“What Is America Waiting For?” in Libya

Libyans protest for no-fly zone in Benghazi

The question cited in the title is a quote from Sunday’s Washington Post attributed to a civilian in one of the Libyan cities now anticipating an attack by the forces of Colonel Gaddafi. It is a plaintive plea for help in a situation that may be starting to unravel, as forces loyal to (or bought by) the Libyan strongman seem to have slowed or stopped the momentum of the populist uprising against it.

The situation could become bleak indeed if there is no outside assistance to the rebels, a point they seem to understand. They want, even need, assistance if they are to have any chance to continue to contend for power. Right now, the preponderance of brute force is not on their side. The Libyan government has the country’s armed forces on its side, and unlike Egypt, their support has not wavered nor have they shown any reluctance to use force to put down the rebellion. The armed, essentially disorganized youth who make up the resistance seem to understand this and vow to fight on to the death. That determination reflects their idealism and hatred for the Gaddafi tyranny, but it probably also a realistic assessment that they will be treated harshly if the government wins; rebels are rarely treated with equanimity when they lose, and Gaddafi is likely to be particularly brutal if given the chance.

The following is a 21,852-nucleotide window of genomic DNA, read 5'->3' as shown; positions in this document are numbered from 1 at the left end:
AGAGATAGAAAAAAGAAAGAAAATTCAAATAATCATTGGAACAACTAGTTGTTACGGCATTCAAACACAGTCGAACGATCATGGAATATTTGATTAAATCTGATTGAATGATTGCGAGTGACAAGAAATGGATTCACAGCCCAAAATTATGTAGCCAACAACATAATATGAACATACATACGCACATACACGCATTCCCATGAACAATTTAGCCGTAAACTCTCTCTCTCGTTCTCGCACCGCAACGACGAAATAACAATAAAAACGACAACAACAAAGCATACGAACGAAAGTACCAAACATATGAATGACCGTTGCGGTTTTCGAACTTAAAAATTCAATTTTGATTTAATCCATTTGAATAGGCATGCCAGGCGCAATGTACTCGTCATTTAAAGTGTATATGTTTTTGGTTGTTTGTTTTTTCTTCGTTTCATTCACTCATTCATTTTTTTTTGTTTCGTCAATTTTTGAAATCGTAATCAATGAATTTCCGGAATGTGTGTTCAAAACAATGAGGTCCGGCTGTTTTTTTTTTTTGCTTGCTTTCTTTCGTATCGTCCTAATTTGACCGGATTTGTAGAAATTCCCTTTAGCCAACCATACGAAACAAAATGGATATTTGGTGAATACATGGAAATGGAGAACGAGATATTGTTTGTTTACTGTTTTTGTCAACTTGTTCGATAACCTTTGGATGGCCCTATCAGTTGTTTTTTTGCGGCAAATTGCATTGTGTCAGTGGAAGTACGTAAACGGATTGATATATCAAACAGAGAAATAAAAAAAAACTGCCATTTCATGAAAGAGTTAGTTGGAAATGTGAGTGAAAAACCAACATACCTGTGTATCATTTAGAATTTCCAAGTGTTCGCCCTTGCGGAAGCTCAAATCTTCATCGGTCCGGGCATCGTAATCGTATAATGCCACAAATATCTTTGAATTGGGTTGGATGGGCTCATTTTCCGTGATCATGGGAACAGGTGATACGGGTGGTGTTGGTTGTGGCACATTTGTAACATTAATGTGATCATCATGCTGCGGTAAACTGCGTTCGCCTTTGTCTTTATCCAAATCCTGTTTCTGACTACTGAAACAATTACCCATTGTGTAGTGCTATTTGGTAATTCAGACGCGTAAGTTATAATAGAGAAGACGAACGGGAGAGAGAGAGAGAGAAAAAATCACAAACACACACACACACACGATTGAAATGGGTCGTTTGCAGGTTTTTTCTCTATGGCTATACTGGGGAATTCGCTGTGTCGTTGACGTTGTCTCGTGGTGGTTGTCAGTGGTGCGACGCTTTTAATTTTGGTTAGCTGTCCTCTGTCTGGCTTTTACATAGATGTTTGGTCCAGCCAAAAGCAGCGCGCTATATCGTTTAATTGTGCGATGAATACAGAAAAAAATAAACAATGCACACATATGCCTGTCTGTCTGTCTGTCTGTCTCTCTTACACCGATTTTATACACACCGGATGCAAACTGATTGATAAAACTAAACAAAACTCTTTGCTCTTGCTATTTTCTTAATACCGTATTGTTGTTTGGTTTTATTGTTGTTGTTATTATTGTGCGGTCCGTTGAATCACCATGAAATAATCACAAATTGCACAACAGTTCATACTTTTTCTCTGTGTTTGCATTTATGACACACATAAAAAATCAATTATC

By now, it should be clear that Libya will not turn out like Egypt (however, in the long run, that turns out). That being the case, simply standing on the sidelines and yelling encouragement is not enough for the United States and Europe, if we are truly convinced, as President Obama has said, that Gaddafi must go. But what can we, or should the United States, do?

The intervention option is being touted increasingly from predictable quarters: neo-conservatives like Paul D. Wolfowitz, reflexive hawks like John McCain, so-called “liberal interventionists” like John Kerry, for instance. All want the United States to lead the international imposition of a no-fly zone, the semi-response of choice. The argument is that it is a low-cost, high-yield solution. It is also wrong. 

As already noted in this space, such a commitment is open-ended in an environment wherein the U.S. hardly needs additional military commitments. Secretary of Defense Robert Gates has also calmly pointed out that such an action means effectively declaring war on the Libyans, since establishing the zone would require first attacking and destroying Libyan air defenses–an act of war. Could the United States really sustain what could become another long, convoluted military commitment in that part of the world?

Any proposed response must answer three questions. The first is to whom assistance is to be rendered. As far as I can tell, no one has an answer to that more specific than to “the people.” Sorry, that is not enough, and it is unclear that there is anything coherent enough about the resistance to Qadhafi to form a force with which one could coordinate a military effort. We know who we might fight AGAINST; it is not clear we know who we would fight FOR.